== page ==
Children must be priority when marriages fail – top cardinal

Children must be priority when  marriages fail – top cardinal Cardinal Christoph Schönborn

One of the Pope’s closest advisers on the family has insisted that when dealing with marital breakdown, the Church must put the needs of children ahead of a simplistic application of rules.

Cardinal Christoph Schönborn told The Irish Catholic that in the past the Church too often focused on sexual sins to the detriment of the wellbeing of abandoned spouses and the children of both valid and ‘irregular’ unions.

He underlined the fact that when a divorced Catholic enters a second union, there is a responsibility to care for all others affected by marital breakdown.


“It’s very often a matter of justice in the family crises,” said the cardinal, whose own parents divorced when he was in his teens, continuing, “what is due to the other, what is due to the children, what do they really need?”

The Austrian cardinal was in Ireland for a major conference in Limerick ahead of next year’s World Meeting of Families and to celebrate a Mass in Cork to mark the 25th anniversary of the publication of the Catechism of the Catholic Church, of which he was General Editor.

His comments came against a background of heated debate within the Church since the publication last year of Amoris Laetitia, Pope Francis’ major document on marriage and the family, in which the Pope advised on how to help Catholics who have divorced and remarried back into Church life.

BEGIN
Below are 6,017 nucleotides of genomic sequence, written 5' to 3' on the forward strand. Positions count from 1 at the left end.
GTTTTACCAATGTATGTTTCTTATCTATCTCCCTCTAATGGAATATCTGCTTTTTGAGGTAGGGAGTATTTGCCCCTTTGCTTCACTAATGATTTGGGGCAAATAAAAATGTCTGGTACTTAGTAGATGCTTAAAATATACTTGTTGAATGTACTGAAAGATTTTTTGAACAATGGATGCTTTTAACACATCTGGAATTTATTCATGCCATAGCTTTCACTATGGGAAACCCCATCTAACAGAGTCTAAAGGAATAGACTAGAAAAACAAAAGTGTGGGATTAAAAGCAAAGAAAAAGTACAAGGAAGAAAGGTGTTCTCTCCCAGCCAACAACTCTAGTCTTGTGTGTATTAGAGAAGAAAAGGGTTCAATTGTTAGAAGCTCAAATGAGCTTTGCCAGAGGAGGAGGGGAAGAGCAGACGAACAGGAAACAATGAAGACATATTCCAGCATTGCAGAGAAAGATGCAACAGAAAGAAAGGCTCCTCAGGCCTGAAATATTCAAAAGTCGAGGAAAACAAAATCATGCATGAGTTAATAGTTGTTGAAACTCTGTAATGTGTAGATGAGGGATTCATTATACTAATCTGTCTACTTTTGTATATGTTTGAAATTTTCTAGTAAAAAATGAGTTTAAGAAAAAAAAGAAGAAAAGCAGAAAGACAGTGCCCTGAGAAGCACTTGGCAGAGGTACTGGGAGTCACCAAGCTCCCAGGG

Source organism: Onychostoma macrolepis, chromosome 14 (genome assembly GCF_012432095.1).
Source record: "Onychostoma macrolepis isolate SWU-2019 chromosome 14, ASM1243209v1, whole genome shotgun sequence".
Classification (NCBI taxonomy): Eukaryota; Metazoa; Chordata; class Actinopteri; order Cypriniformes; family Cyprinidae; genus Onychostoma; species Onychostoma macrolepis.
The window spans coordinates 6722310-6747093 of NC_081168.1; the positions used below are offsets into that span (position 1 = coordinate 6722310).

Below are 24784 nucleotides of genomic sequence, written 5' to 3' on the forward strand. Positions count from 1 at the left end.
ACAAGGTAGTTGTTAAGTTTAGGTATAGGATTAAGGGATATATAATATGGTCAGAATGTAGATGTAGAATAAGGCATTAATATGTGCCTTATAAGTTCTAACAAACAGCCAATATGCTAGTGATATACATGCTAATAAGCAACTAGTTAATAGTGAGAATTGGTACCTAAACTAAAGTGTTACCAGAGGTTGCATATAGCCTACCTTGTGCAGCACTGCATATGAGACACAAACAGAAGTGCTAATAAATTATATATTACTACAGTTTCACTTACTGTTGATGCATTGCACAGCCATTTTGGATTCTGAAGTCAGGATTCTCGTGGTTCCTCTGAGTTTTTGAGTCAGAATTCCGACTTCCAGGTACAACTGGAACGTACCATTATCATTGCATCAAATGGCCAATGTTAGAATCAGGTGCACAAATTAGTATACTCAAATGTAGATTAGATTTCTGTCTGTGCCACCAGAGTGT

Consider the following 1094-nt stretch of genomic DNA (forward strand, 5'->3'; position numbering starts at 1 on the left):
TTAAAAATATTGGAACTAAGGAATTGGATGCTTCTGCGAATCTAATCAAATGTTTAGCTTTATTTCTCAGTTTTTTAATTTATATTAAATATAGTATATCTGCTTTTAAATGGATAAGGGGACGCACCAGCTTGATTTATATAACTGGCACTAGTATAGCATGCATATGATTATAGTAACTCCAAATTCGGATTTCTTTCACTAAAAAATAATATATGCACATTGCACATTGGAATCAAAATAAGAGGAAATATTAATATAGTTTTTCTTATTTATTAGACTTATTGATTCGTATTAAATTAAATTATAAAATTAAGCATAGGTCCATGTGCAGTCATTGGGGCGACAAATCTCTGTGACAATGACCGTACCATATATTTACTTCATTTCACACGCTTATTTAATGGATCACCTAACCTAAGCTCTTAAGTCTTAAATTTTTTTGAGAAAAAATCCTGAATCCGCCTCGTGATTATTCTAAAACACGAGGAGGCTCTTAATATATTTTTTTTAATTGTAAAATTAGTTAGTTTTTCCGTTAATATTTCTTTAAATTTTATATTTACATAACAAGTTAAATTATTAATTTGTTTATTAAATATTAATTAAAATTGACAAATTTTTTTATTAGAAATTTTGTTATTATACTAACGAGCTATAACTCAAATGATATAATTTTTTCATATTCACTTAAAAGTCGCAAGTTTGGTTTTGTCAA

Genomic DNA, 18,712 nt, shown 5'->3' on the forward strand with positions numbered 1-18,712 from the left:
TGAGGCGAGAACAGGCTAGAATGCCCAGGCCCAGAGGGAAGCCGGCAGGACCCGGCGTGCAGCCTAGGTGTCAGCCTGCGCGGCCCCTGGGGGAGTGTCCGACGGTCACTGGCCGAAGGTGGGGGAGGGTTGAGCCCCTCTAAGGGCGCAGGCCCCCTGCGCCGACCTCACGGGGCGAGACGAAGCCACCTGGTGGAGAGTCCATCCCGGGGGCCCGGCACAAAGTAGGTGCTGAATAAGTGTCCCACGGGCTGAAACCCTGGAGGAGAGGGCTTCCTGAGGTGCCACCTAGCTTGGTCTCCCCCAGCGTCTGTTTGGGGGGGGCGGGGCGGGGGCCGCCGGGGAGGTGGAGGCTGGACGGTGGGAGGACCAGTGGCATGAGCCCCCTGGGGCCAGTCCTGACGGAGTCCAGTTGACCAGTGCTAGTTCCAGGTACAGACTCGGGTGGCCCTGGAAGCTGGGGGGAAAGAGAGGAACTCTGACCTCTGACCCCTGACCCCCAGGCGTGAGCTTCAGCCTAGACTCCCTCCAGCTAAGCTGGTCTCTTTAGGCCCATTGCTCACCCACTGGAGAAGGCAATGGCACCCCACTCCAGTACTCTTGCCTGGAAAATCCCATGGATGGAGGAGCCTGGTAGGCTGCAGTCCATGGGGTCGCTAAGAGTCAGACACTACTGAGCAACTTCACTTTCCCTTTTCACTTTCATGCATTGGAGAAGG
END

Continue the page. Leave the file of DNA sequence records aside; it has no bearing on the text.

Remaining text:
The Pope suggested that in certain circumstances, and with careful guidance, some such Catholics might be able to receive Communion.

This suggestion, building on Pope St John Paul’s 1981 acknowledgement that clergy must honestly face how there are distinctions between, for example, those Catholics who had civilly remarried after divorcing their spouse and those who had done so after being abandoned, has been highly controversial.

Last autumn, four cardinals sent the Pontiff a series of questions – termed dubia or ‘doubts’ – about issues they regard as problems in Amoris Laetitia. 

When Pope Francis did not answer these questions, the cardinals published them, and have since called for the Pope to respond to them and grant them an audience, with one cardinal even saying the Pope may need to be ‘corrected’.


Explaining that Amoris contains an ‘examination of conscience’ similar to a pastoral programme that has been used in the Archdiocese of Vienna for some years, the cardinal said these questions are the Church’s real programme to accompany divorced and remarried Catholics, reiterating that whatever happens the good of children must come first.

“The question of Communion can come after all this,” he added.

“And not only look on one’s own needs but on the needs of the others,” he said, continuing, “that’s the matter of justice, and therefore I think the Bible teaches us to be very attentive to justice.”

See conference report (‘The Pope is a Catholic’) and The Irish Catholic’s exclusive interview with Cardinal Christoph Schönborn (Building a doctrine to speak to real human situations).